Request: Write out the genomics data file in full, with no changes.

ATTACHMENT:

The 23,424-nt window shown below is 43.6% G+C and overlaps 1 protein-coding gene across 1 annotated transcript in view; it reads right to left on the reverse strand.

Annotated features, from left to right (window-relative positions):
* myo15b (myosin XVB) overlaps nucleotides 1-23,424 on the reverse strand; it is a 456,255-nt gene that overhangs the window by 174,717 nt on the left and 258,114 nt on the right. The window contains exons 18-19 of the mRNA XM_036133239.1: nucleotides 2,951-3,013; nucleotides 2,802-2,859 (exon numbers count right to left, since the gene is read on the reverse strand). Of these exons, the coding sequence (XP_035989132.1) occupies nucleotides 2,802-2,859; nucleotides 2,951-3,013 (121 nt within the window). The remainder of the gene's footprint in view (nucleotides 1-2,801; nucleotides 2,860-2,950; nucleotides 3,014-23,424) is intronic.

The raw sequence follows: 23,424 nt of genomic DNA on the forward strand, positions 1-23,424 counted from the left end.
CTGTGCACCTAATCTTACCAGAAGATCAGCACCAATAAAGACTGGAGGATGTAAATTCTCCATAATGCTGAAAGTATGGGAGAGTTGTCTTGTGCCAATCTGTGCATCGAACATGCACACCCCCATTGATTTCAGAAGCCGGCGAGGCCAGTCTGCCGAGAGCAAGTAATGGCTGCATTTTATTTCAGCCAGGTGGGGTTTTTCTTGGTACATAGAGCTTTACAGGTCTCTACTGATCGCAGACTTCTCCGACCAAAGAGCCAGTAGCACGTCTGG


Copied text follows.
The 23,424-nt window shown below is 43.6% G+C and overlaps 1 protein-coding gene across 1 annotated transcript in view; it reads right to left on the reverse strand.

Annotated features, from left to right (window-relative positions):
* myo15b (myosin XVB) overlaps nucleotides 1-23,424 on the reverse strand; it is a 456,255-nt gene that overhangs the window by 174,717 nt on the left and 258,114 nt on the right. The window contains exons 18-19 of the mRNA XM_036133239.1: nucleotides 2,951-3,013; nucleotides 2,802-2,859 (exon numbers count right to left, since the gene is read on the reverse strand). Of these exons, the coding sequence (XP_035989132.1) occupies nucleotides 2,802-2,859; nucleotides 2,951-3,013 (121 nt within the window). The remainder of the gene's footprint in view (nucleotides 1-2,801; nucleotides 2,860-2,950; nucleotides 3,014-23,424) is intronic.

The raw sequence follows: 23,424 nt of genomic DNA on the forward strand, positions 1-23,424 counted from the left end.
CTGTGCACCTAATCTTACCAGAAGATCAGCACCAATAAAGACTGGAGGATGTAAATTCTCCATAATGCTGAAAGTATGGGAGAGTTGTCTTGTGCCAATCTGTGCATCGAACATGCACACCCCCATTGATTTCAGAAGCCGGCGAGGCCAGTCTGCCGAGAGCAAGTAATGGCTGCATTTTATTTCAGCCAGGTGGGGTTTTTCTTGGTACATAGAGCTTTACAGGTCTCTACTGATCGCAGACTTCTCCGACCAAAGAGCCAGTAGCACGTCTGG